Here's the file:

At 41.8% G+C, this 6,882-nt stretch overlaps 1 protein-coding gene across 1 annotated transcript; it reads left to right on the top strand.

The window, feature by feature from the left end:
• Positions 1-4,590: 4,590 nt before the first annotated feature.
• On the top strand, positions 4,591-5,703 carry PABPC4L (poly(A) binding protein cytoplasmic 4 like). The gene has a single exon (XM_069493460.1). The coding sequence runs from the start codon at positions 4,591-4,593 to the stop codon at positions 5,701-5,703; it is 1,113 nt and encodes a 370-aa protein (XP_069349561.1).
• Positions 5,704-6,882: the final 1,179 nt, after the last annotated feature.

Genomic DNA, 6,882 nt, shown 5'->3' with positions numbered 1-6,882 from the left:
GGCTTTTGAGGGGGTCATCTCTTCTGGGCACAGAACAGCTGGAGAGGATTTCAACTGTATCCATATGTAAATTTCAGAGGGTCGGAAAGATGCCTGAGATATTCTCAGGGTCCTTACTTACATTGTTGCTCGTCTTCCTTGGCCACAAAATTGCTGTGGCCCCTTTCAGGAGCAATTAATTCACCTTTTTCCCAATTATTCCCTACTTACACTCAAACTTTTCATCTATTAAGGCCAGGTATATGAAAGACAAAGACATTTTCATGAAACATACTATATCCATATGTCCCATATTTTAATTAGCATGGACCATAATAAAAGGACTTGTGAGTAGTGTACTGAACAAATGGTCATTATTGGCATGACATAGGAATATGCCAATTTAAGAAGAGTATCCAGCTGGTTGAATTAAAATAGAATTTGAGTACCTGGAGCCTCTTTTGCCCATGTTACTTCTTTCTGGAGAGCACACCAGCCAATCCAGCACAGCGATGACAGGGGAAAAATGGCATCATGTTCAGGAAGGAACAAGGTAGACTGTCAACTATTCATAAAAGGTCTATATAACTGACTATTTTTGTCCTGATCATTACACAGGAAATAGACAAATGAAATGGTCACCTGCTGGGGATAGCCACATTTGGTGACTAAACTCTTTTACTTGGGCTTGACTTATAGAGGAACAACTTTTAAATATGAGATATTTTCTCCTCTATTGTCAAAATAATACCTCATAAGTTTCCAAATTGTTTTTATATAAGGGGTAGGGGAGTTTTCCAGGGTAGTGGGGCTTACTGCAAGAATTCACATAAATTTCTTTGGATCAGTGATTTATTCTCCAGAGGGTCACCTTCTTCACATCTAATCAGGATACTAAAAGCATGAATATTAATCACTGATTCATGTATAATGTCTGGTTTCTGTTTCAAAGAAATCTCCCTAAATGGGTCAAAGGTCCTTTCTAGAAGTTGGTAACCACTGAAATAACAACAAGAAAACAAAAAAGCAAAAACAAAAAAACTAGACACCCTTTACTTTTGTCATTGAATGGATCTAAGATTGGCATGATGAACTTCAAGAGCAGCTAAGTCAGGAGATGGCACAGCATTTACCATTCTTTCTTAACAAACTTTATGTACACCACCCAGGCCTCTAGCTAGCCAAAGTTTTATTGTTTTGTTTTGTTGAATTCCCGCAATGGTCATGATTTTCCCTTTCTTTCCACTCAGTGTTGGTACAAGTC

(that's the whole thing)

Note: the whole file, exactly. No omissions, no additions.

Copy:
At 41.8% G+C, this 6,882-nt stretch overlaps 1 protein-coding gene across 1 annotated transcript; it reads left to right on the top strand.

The window, feature by feature from the left end:
• Positions 1-4,590: 4,590 nt before the first annotated feature.
• On the top strand, positions 4,591-5,703 carry PABPC4L (poly(A) binding protein cytoplasmic 4 like). The gene has a single exon (XM_069493460.1). The coding sequence runs from the start codon at positions 4,591-4,593 to the stop codon at positions 5,701-5,703; it is 1,113 nt and encodes a 370-aa protein (XP_069349561.1).
• Positions 5,704-6,882: the final 1,179 nt, after the last annotated feature.

Genomic DNA, 6,882 nt, shown 5'->3' with positions numbered 1-6,882 from the left:
GGCTTTTGAGGGGGTCATCTCTTCTGGGCACAGAACAGCTGGAGAGGATTTCAACTGTATCCATATGTAAATTTCAGAGGGTCGGAAAGATGCCTGAGATATTCTCAGGGTCCTTACTTACATTGTTGCTCGTCTTCCTTGGCCACAAAATTGCTGTGGCCCCTTTCAGGAGCAATTAATTCACCTTTTTCCCAATTATTCCCTACTTACACTCAAACTTTTCATCTATTAAGGCCAGGTATATGAAAGACAAAGACATTTTCATGAAACATACTATATCCATATGTCCCATATTTTAATTAGCATGGACCATAATAAAAGGACTTGTGAGTAGTGTACTGAACAAATGGTCATTATTGGCATGACATAGGAATATGCCAATTTAAGAAGAGTATCCAGCTGGTTGAATTAAAATAGAATTTGAGTACCTGGAGCCTCTTTTGCCCATGTTACTTCTTTCTGGAGAGCACACCAGCCAATCCAGCACAGCGATGACAGGGGAAAAATGGCATCATGTTCAGGAAGGAACAAGGTAGACTGTCAACTATTCATAAAAGGTCTATATAACTGACTATTTTTGTCCTGATCATTACACAGGAAATAGACAAATGAAATGGTCACCTGCTGGGGATAGCCACATTTGGTGACTAAACTCTTTTACTTGGGCTTGACTTATAGAGGAACAACTTTTAAATATGAGATATTTTCTCCTCTATTGTCAAAATAATACCTCATAAGTTTCCAAATTGTTTTTATATAAGGGGTAGGGGAGTTTTCCAGGGTAGTGGGGCTTACTGCAAGAATTCACATAAATTTCTTTGGATCAGTGATTTATTCTCCAGAGGGTCACCTTCTTCACATCTAATCAGGATACTAAAAGCATGAATATTAATCACTGATTCATGTATAATGTCTGGTTTCTGTTTCAAAGAAATCTCCCTAAATGGGTCAAAGGTCCTTTCTAGAAGTTGGTAACCACTGAAATAACAACAAGAAAACAAAAAAGCAAAAACAAAAAAACTAGACACCCTTTACTTTTGTCATTGAATGGATCTAAGATTGGCATGATGAACTTCAAGAGCAGCTAAGTCAGGAGATGGCACAGCATTTACCATTCTTTCTTAACAAACTTTATGTACACCACCCAGGCCTCTAGCTAGCCAAAGTTTTATTGTTTTGTTTTGTTGAATTCCCGCAATGGTCATGATTTTCCCTTTCTTTCCACTCAGTGTTGGTACAAGTC